How often should you post on social media until it gets annoying?

Too often? Too little? Not enough? Too much? One of the most important questions that rise when thinking about the social media strategy for your brand. The frequency of updating your pages on social media is a key factor to the social media account’s success.

When it comes to Facebook there is a public, known rule of two posts a day that, according to Forbes, is a rule that works if you are handling a substantial Facebook following of at least 10,000 followers. “Whenever you have an audience of this size, there is almost no disagreement that posting twice a day is the way to  maximize clicks and engagement on your content. But what if you have a smaller following? Say only a few thousand, or even a few hundred? Does this rule still apply?” added the Forbes editors.

The answer, as expected, is complicated and not easy to be given. It takes testing, learning more about your followers and listening to the specialists and paying attention to their pieces of advice.

With over 1 billion accounts Facebook is the place to be. But, not every fan you have on Facebook will see everything you post. And that due to  Facebook EdgeRank. The more your followers like, share and comment on your posts, the more likely they are to see them in the first place. This is where  great content comes into play. Your followers will want to comment, share or like posts that keep their interest, make them laugh or teach them something. The advice given by yahoo.com would be to post at least 3 times a week, but every day would be even better. You don’t have to create all the content; share fun pictures, e-cards or posts that you think your followers will like. Sharing counts towards EdgeRank and engagement.

According to coschedule.com, when it comes to Facebook, the recommended posted time is one post a day, between 1-4 pm. Curate or re-share a post every other day. Ahalogy suggests that posting to Facebook no more than once a day is best or you’ll start to feel spammy. Buffer says you can post to Facebook twice a day before likes and comments drop off. Constant Contact says to post on Facebook a minimum of three times per week while keeping your maximum posting frequency to 10 times per week. DowSocial says two Facebook posts per day as a minimum works well for increasing your reach. They also suggest that sharing fewer posts and then promoting them is the best way they’ve seen to increase their engagement. HubSpot’s benchmarks suggest to post to Facebook a minimum of three times a week. They say to set your maximum number of Facebook posts to 10 times per week.

LocalVox likes to post once a day to Facebook as a maximum while three times a week is their suggested minimum. Nulou suggests to post a minimum of three times a week to maintain your consistency while keeping your maximum number of Facebook posts to no more than 10 a week. Quick Sprout found that Facebook pages with smaller amounts of followers should post about 16–30 times a month, or roughly once every day or two. If you have a bigger fan base, Neil Patel suggests posting at least 31 times a month, which he says is about once or twice a day. Mari Smith recommends 5–6 Facebook posts per week. And some good advice: Skip weekdays if you have to, but not weekend days, since Facebook users tend to be active on the weekends and in the evenings.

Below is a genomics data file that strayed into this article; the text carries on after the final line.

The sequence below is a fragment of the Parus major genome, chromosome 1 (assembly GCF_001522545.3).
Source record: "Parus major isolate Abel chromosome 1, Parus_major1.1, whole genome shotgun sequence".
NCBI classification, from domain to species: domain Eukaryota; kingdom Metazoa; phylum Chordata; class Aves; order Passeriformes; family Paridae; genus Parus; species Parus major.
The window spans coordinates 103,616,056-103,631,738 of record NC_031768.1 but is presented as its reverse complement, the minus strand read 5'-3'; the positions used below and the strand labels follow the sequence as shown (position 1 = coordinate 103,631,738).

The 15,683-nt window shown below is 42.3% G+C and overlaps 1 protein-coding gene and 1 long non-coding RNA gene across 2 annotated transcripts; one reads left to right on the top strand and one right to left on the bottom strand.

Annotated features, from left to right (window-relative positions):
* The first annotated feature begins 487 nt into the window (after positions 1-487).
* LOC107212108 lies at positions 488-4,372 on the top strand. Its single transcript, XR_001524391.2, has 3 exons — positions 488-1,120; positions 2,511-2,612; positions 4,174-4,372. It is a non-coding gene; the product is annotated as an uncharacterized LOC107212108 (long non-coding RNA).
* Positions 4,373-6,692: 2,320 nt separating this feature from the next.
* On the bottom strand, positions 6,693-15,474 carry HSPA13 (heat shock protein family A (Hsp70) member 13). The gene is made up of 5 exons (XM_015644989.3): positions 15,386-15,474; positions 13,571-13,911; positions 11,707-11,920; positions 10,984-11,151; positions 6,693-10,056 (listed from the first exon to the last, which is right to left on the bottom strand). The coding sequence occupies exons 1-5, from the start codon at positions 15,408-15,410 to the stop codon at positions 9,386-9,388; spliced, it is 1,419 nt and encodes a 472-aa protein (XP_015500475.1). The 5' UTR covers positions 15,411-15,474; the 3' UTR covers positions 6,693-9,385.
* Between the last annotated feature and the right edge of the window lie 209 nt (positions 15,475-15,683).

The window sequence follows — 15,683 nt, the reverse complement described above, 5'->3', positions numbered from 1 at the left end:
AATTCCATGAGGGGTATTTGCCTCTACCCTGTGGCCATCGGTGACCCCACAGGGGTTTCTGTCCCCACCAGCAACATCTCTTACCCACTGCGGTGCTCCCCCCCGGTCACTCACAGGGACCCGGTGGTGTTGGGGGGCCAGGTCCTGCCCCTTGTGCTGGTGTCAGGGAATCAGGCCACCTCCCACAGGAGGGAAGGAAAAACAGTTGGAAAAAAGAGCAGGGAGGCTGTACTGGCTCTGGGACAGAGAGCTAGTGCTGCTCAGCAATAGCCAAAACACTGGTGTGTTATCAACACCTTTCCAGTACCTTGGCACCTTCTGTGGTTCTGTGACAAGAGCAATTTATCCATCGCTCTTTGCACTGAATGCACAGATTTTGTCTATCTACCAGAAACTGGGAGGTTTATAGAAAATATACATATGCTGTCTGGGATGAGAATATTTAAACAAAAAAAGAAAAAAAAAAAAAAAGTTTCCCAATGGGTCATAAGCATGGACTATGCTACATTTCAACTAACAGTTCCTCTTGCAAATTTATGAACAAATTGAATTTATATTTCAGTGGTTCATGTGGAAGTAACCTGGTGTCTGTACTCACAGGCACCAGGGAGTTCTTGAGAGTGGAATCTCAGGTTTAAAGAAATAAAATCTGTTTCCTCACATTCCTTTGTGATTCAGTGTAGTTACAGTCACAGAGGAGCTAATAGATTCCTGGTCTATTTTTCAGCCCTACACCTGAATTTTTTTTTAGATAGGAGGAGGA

source: CoSchedule

Linkedin

According to yahoo.com, unlike Facebook, on Linkedin you won’t need to post things quite as often, maybe a couple times a week, if you have important things to share. Be sure to participate in groups, they’re great for establishing thought leadership and making connections on your industry. This is a place to network with others in your field and maybe find new business, so share blog posts, events and relevant info for your industry.

Important is once again to test and see what kind of content your fans and followers interact with, in order to find your own post frequency sweet spot. Keep in mind that your followers may have many different schedules and you may find more comments, shares and retweets happening around 8 pm rather than at noon so give it a try and see what works best.

The specialists consider that the best frequency of posting is one time a day, between 10-11 am. Buffer says 20 posts a month or posting once a day helps you reach 60% of your followers on LinkedIn. Constant Contact recommends posting on LinkedIn at least two times per week. Post a maximum of five times per week. DowSocial recommends sharing daily to LinkedIn, but doesn’t provide a solid number. They suggest that daily shares keep your followers in the loop, but not overwhelmed. HubSpot’s benchmarks recommend posting at least twice a week, while your maximum posting frequency should be no more than five posts per week. Nulou says to post to LinkedIn a minimum of two times a week to maintain consistency while five times a week should be your maximum number of posts. Quick Sprout cited  LinkedIn’s own recommendations for an ideal posting frequency of 20 times a month, which is about once every business day.

Source: ShortStack